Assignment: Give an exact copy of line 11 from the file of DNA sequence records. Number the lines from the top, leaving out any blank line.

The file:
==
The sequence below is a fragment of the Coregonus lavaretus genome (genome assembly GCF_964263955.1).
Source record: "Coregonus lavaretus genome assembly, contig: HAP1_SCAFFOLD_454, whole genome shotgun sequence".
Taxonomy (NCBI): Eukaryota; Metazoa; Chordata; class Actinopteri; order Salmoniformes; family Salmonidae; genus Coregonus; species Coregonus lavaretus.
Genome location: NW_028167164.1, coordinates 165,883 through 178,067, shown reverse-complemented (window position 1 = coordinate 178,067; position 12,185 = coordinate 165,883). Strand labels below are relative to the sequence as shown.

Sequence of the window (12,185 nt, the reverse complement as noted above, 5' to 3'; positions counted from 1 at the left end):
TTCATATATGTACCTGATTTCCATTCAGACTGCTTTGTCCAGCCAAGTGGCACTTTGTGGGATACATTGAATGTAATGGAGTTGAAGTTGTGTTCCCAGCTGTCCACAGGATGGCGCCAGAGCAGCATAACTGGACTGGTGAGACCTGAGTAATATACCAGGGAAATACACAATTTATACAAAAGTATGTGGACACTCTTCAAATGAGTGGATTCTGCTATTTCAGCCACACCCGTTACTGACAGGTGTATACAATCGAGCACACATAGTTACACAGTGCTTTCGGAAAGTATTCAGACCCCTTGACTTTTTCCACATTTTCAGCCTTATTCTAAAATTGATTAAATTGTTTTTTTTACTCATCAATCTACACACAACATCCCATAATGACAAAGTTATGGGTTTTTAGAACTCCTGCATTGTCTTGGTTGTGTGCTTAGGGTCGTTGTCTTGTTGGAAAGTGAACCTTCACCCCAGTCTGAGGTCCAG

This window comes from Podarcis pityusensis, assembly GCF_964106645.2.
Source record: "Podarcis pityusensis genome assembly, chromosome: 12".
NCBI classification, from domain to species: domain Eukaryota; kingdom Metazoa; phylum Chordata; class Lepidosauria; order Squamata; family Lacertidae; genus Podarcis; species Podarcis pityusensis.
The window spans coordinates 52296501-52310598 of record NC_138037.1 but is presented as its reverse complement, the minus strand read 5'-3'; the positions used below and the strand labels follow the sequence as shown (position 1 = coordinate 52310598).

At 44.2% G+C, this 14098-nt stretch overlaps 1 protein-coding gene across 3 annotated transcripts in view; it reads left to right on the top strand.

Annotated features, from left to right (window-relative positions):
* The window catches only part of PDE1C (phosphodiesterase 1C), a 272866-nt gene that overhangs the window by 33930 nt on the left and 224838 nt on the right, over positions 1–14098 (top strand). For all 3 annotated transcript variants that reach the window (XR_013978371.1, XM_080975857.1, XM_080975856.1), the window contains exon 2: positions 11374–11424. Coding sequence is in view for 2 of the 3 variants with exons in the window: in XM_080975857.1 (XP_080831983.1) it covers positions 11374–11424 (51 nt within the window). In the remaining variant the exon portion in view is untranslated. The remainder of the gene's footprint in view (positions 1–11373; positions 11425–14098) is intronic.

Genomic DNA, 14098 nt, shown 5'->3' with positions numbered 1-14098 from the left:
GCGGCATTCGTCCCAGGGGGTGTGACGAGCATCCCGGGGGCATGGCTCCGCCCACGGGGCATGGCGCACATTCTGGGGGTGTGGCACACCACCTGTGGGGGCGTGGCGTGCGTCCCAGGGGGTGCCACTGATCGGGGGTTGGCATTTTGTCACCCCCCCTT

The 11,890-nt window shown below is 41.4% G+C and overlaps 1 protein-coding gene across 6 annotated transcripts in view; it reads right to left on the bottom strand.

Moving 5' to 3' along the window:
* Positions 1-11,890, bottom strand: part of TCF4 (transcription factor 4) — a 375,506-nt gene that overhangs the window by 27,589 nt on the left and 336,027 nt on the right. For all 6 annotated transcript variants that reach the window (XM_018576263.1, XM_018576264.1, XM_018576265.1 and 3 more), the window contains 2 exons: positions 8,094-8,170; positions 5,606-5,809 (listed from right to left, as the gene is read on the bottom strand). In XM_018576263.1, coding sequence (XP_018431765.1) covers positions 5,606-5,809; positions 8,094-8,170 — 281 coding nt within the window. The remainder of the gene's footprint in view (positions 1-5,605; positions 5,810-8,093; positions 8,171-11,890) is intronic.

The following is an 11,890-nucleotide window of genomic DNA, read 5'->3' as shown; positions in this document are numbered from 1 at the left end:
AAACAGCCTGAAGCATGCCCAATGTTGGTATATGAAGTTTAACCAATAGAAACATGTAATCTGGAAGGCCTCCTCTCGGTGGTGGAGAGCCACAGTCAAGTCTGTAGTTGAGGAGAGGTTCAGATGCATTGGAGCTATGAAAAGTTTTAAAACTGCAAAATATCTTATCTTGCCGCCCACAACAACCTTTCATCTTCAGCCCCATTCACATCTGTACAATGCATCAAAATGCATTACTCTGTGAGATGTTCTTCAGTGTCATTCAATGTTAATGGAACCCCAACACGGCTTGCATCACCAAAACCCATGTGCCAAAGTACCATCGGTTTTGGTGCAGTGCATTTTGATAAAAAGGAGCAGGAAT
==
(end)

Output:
At 44.2% G+C, this 14098-nt stretch overlaps 1 protein-coding gene across 3 annotated transcripts in view; it reads left to right on the top strand.